Screenshot of web search for the word "whiteness"

Whiteness is a hot topic nowadays. From BuzzFeed to the New York Times, there seems to be a never-ending fascination with discussing privileged societal positions derived from skin colour appurtenance, seen, in return, to universally cut across all imaginable distributive axes of allocating group advantages and disadvantages.

Yet talking about whiteness mainly benefits those doing the talking. Careers are created, such as the one of Robin J. DiAngelo, whose bestseller book on White Fragility aims to show that a white woman can explain to other whites what they “don’t get about whiteness and race”; status positions are continually juggled, as shown by many examples of racialized, tenured academics, who fail to see the contradiction between cashing in sunshine list salaries while simultaneously playing the subaltern card (although their class status offsets the adjacent material effects of such racialized positioning); and new markets unendingly affixed, to broadly disseminate the white privilege epistemological rhetoric that sustains the aforementioned salaries, positions, and tenured carriers.

Such is the case with the recent “Historicizing Whiteness in Eastern Europe” conference. The event, organized by a group of British academics, unfolded last week, on June 25 and 26 in Bucharest, Romania. Eastern Europe seems a ripe cultural market for the introduction of the Anglo-American analytical concepts of whiteness and race. The communist modernity of the former Eastern Bloc saw itself in non-racial terms. In the Soviet rhetoric, the term “identity” — marked as “face” (litso) — was conceptually entrenched with the markers of class (klassovoe) and political identity (politicheskoe) and not necessarily with race per se, which was considered a concept specific to the West. But now, after the Berlin Wall fell and the post-communist word moved towards the capitalist West, the import of such taxonomies, formed by the Anglo-American word, is no longer deemed flawed.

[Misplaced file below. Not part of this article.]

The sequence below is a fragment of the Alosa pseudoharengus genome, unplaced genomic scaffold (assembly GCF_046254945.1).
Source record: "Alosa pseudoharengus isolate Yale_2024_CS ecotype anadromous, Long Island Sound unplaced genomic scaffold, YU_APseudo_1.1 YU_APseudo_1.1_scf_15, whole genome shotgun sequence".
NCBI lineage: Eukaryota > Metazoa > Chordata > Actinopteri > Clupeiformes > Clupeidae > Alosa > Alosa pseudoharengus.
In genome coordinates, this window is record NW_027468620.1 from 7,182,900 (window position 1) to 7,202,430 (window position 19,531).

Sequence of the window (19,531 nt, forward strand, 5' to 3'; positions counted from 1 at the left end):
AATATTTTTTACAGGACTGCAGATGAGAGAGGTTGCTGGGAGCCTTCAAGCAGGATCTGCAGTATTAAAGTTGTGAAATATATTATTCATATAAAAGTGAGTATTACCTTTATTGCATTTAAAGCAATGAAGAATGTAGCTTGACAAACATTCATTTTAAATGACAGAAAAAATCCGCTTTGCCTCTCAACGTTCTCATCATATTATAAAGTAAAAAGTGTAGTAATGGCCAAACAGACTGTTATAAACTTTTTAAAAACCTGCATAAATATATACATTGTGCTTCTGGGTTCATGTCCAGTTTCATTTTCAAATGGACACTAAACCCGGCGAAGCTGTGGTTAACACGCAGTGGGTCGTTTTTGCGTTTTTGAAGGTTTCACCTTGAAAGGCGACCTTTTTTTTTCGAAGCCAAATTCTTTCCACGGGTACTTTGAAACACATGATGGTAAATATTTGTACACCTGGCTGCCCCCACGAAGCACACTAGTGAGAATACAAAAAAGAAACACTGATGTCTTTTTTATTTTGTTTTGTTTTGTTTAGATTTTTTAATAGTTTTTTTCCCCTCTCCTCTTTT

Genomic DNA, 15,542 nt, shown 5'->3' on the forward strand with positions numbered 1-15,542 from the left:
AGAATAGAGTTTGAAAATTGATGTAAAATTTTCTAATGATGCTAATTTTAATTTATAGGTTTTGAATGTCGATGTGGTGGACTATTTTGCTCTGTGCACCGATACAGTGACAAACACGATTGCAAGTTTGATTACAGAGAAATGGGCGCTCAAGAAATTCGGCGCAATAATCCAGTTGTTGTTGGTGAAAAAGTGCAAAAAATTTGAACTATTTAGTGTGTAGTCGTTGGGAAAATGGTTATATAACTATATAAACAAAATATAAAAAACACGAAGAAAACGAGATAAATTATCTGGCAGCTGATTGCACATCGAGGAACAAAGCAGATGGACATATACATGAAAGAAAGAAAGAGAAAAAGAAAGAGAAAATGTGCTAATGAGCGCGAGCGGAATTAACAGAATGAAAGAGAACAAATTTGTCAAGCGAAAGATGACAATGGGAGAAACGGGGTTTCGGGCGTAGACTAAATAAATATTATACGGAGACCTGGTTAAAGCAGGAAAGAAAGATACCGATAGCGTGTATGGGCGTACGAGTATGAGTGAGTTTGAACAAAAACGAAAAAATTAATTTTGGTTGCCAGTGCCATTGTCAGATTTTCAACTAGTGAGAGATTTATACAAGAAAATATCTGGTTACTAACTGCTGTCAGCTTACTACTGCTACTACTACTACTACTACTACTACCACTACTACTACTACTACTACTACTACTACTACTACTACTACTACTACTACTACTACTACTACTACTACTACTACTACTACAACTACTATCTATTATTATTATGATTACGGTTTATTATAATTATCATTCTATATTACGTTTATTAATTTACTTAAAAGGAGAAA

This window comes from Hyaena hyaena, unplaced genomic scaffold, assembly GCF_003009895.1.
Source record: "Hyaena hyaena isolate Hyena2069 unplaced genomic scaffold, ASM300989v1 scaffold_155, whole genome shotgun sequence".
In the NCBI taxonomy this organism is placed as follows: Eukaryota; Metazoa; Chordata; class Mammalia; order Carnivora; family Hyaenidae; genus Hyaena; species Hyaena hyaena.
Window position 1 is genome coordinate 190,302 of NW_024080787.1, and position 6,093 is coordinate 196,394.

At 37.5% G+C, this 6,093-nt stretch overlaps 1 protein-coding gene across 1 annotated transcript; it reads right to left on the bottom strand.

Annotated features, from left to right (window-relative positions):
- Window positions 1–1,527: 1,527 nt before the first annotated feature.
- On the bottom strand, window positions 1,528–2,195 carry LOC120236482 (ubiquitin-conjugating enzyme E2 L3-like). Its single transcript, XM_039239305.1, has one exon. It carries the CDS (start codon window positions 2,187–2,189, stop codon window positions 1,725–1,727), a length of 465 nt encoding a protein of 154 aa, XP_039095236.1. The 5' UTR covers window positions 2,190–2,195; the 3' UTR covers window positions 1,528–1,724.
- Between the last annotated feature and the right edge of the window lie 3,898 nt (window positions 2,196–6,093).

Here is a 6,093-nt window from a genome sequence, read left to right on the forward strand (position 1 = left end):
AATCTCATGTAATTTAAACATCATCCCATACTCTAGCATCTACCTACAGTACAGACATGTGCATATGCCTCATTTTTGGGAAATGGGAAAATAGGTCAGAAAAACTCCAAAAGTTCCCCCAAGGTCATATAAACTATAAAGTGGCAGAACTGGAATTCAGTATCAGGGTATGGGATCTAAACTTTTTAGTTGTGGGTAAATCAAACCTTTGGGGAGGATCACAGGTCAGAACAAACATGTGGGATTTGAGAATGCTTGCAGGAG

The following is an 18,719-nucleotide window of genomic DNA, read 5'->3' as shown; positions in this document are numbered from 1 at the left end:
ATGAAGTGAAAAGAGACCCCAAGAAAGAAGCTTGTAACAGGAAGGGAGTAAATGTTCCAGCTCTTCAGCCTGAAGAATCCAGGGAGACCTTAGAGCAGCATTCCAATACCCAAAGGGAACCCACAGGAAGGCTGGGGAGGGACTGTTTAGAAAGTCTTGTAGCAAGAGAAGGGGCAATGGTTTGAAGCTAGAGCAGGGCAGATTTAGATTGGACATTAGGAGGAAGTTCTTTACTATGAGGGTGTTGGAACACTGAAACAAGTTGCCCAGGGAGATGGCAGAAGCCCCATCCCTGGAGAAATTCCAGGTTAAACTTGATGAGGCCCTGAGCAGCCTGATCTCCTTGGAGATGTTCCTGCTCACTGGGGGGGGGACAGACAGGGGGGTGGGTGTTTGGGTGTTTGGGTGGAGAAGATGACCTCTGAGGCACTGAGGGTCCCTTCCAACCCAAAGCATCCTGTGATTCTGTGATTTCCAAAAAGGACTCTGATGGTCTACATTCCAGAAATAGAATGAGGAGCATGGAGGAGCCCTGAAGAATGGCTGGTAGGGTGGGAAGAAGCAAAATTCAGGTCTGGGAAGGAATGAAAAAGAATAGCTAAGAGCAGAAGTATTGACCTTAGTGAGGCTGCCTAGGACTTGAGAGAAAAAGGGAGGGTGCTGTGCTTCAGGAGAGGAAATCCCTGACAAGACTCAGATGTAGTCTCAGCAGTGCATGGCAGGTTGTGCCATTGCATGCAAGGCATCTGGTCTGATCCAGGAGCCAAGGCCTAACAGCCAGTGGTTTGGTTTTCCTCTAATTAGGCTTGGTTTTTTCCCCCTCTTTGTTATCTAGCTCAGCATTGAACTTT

The main message spread at the conference was that the whiteness-race dialectic has been existent in the region yet hidden from ongoing analyses about racialized subjects. Papers ranged from simplistic accounts on the subject matter (i.e., the Roma are racialized; the Albanians are white), to conceptual incongruences, such as defining whiteness by providing a descriptive characterization of race, or defining it simply as a phenotypical possession (i.e, skin colour), hence a proxy for possessing privileges, to much more complicated chronological accounts with historicized racial formations from Carl Brigham’s times. Most of these conceptual accounts were positioned within the Anglo-American analytical paradigm of defining whiteness. There was little engagement, however, with problematizing the taxonomic system that produces definitions of racial formation and, through these definitions, the very same system of racial differentiation.

Two contentious points come into mind.

First, the presumption that there is a universal, global process of racial formation, whereas whiteness is seen to retain an ontological sameness, unanimously manifested across various geopolitical spaces and national referential frames, is historically and conceptually flawed. From a historical perspective, it is important to note that racial taxonomies as well as the societal understanding of what constitutes whiteness, and respectively race, changed throughout time. If Carl Brigham and William Ripley secured their Princeton and respectively Harvard professorships by writing about whiteness and race as expressed by blood or one’s shape of the head, our current understandings of the terms (i.e., as phenotypically embodied by one’s skin colour), trickled down in the 1940s, from the anthropology field. In writing from an anti-racist standpoint and against the racialization of the Jews, anthropologist Franz Boas made it unquestionable that three major races, White, Asian, and Black, corresponding to the Caucasian race, the Mongoloid race and the Negroid race, would suffice in explaining what identity is all about. Recent taxonomic examples, however, show us that current racial classifications cannot capture this presumed homogeneity of racial identity. Let us look at national official counts, for example.